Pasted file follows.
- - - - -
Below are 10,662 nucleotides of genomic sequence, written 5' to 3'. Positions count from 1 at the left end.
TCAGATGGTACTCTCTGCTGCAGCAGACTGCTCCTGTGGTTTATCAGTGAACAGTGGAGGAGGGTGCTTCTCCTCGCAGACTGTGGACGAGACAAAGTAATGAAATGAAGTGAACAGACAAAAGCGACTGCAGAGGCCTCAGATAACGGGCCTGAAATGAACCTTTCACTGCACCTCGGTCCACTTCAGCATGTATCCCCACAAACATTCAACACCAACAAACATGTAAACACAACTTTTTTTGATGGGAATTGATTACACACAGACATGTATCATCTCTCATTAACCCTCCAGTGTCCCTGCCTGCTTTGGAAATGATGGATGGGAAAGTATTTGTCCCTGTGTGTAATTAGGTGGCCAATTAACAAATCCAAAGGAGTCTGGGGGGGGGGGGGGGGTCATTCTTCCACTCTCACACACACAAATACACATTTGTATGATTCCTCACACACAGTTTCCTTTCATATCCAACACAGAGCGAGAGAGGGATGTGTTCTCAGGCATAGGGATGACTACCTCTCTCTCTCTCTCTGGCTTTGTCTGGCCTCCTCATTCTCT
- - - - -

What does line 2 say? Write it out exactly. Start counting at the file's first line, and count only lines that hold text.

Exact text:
TCAGATGGTACTCTCTGCTGCAGCAGACTGCTCCTGTGGTTTATCAGTGAACAGTGGAGGAGGGTGCTTCTCCTCGCAGACTGTGGACGAGACAAAGTAATGAAATGAAGTGAACAGACAAAAGCGACTGCAGAGGCCTCAGATAACGGGCCTGAAATGAACCTTTCACTGCACCTCGGTCCACTTCAGCATGTATCCCCACAAACATTCAACACCAACAAACATGTAAACACAACTTTTTTTGATGGGAATTGATTACACACAGACATGTATCATCTCTCATTAACCCTCCAGTGTCCCTGCCTGCTTTGGAAATGATGGATGGGAAAGTATTTGTCCCTGTGTGTAATTAGGTGGCCAATTAACAAATCCAAAGGAGTCTGGGGGGGGGGGGGGGGTCATTCTTCCACTCTCACACACACAAATACACATTTGTATGATTCCTCACACACAGTTTCCTTTCATATCCAACACAGAGCGAGAGAGGGATGTGTTCTCAGGCATAGGGATGACTACCTCTCTCTCTCTCTCTGGCTTTGTCTGGCCTCCTCATTCTCT